Appreciate the deeper meaning of the faith we profess


September 24: Twenty-fifth Week of Ordinary Time. Readings: 1. Isaiah 55:6-9; Psalm: 145; 2. Philippians 1:20-24,27; Gospel: Matthew 20:1-16.

Something of the mystery of God surely shows itself in these pieces of Holy Scripture. For in each we hear ourselves being invited into quite a strange experience of the divine. Everything is therefore not exactly as we might imagine it from a human point of view.

Isaiah’s words open up for us a certain understanding of what God calls his people to be, and to know about the working out of the divine plan. There is a degree of reorientation in our thinking that the prophet is leading us to latch onto. He says that being at one with God demands an attitude of mind that aligns with an acceptance of God’s revealed instructions, even if they do not square with our own perceptions and desires.

Addressing the Philippians, Paul sets an example for them to follow. He is basically exhorting them to join him in becoming spiritually reflective with respect to the work and practice of faith. For Paul, this present life is in every regard intended to be one that bears fruit consistent with the Gospel message concerning communion of mind and heart.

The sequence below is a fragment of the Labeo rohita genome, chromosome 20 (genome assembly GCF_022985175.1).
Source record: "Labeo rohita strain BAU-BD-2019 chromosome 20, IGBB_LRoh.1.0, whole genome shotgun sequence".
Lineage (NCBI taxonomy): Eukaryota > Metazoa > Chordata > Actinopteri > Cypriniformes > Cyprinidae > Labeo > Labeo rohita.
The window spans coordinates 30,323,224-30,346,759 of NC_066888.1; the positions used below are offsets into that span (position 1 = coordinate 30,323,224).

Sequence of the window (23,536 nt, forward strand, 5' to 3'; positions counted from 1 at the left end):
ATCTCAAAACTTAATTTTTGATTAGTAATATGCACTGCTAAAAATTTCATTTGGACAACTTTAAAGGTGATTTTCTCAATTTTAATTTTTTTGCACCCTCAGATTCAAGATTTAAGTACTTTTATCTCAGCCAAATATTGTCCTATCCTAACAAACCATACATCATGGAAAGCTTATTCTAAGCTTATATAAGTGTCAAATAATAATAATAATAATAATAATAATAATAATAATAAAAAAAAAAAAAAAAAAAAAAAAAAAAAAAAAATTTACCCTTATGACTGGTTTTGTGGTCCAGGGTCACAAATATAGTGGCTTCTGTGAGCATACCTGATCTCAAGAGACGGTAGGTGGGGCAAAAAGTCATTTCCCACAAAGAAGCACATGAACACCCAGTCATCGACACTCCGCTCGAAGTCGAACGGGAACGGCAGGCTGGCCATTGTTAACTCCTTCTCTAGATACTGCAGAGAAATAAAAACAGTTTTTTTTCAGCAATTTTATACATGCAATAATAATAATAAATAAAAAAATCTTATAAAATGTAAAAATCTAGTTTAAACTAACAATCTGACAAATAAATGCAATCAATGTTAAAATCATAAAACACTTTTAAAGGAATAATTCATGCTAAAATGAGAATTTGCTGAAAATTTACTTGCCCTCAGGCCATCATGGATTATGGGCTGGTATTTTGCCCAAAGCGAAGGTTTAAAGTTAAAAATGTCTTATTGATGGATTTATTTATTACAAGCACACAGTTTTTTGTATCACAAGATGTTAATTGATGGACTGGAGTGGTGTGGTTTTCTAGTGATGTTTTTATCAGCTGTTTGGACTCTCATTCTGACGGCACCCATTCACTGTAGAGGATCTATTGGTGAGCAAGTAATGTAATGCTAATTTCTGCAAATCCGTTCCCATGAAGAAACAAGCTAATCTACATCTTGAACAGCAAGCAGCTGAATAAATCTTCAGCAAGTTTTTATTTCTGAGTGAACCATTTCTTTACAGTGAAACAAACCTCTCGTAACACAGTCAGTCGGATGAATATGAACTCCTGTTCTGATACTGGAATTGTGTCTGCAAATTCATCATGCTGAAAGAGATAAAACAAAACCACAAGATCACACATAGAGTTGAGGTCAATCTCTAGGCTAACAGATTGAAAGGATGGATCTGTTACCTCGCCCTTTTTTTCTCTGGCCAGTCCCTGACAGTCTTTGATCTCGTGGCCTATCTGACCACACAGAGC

The parable that Matthew’s Jesus tells, invites us to see God’s presence in our midst bringing, about a plan that draws all sorts of people in a sometimes mysteriously timed order. The narrative image of workers in a vineyard, employed at different times of the day for the same wage, asks us to stop and ponder God’s extraordinary graciousness that welcomes everyone into the splendour of the heavenly kingdom.

As we consider the content of these readings, we come to appreciate the deeper meaning of the faith we profess, and the call that we have received to give witness to that faith. Every day, therefore, provides opportunities for us to be faithful in mind and practice.

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Fr Kevin Waldie sm